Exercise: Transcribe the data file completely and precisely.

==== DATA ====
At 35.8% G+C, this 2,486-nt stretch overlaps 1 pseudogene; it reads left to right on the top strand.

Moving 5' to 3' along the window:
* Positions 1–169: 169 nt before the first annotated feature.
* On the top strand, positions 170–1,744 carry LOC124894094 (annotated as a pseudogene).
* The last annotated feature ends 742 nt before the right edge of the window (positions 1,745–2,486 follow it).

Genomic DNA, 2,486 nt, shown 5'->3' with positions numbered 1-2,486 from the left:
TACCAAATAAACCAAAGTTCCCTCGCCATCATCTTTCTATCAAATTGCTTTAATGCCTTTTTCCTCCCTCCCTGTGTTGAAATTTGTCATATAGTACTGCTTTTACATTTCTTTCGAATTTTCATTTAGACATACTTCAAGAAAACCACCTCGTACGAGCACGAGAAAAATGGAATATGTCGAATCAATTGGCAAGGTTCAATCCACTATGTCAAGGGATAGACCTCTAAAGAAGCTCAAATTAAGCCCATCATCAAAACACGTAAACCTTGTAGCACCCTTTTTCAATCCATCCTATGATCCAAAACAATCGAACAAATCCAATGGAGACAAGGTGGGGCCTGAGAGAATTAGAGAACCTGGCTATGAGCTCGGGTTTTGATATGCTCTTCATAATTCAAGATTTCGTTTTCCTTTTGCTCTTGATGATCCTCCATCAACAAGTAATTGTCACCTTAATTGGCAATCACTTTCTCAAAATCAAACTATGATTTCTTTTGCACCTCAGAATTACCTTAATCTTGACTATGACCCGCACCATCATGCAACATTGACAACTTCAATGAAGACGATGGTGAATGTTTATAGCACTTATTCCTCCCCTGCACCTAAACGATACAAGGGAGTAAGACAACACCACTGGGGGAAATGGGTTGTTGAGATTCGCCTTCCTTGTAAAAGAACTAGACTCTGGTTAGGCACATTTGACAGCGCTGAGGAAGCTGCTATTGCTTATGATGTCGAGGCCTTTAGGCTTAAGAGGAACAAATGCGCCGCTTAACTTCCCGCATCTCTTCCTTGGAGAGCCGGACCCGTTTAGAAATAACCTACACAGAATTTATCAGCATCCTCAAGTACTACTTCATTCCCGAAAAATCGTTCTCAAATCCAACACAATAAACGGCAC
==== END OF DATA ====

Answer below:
At 35.8% G+C, this 2,486-nt stretch overlaps 1 pseudogene; it reads left to right on the top strand.

Moving 5' to 3' along the window:
* Positions 1–169: 169 nt before the first annotated feature.
* On the top strand, positions 170–1,744 carry LOC124894094 (annotated as a pseudogene).
* The last annotated feature ends 742 nt before the right edge of the window (positions 1,745–2,486 follow it).

Genomic DNA, 2,486 nt, shown 5'->3' with positions numbered 1-2,486 from the left:
TACCAAATAAACCAAAGTTCCCTCGCCATCATCTTTCTATCAAATTGCTTTAATGCCTTTTTCCTCCCTCCCTGTGTTGAAATTTGTCATATAGTACTGCTTTTACATTTCTTTCGAATTTTCATTTAGACATACTTCAAGAAAACCACCTCGTACGAGCACGAGAAAAATGGAATATGTCGAATCAATTGGCAAGGTTCAATCCACTATGTCAAGGGATAGACCTCTAAAGAAGCTCAAATTAAGCCCATCATCAAAACACGTAAACCTTGTAGCACCCTTTTTCAATCCATCCTATGATCCAAAACAATCGAACAAATCCAATGGAGACAAGGTGGGGCCTGAGAGAATTAGAGAACCTGGCTATGAGCTCGGGTTTTGATATGCTCTTCATAATTCAAGATTTCGTTTTCCTTTTGCTCTTGATGATCCTCCATCAACAAGTAATTGTCACCTTAATTGGCAATCACTTTCTCAAAATCAAACTATGATTTCTTTTGCACCTCAGAATTACCTTAATCTTGACTATGACCCGCACCATCATGCAACATTGACAACTTCAATGAAGACGATGGTGAATGTTTATAGCACTTATTCCTCCCCTGCACCTAAACGATACAAGGGAGTAAGACAACACCACTGGGGGAAATGGGTTGTTGAGATTCGCCTTCCTTGTAAAAGAACTAGACTCTGGTTAGGCACATTTGACAGCGCTGAGGAAGCTGCTATTGCTTATGATGTCGAGGCCTTTAGGCTTAAGAGGAACAAATGCGCCGCTTAACTTCCCGCATCTCTTCCTTGGAGAGCCGGACCCGTTTAGAAATAACCTACACAGAATTTATCAGCATCCTCAAGTACTACTTCATTCCCGAAAAATCGTTCTCAAATCCAACACAATAAACGGCAC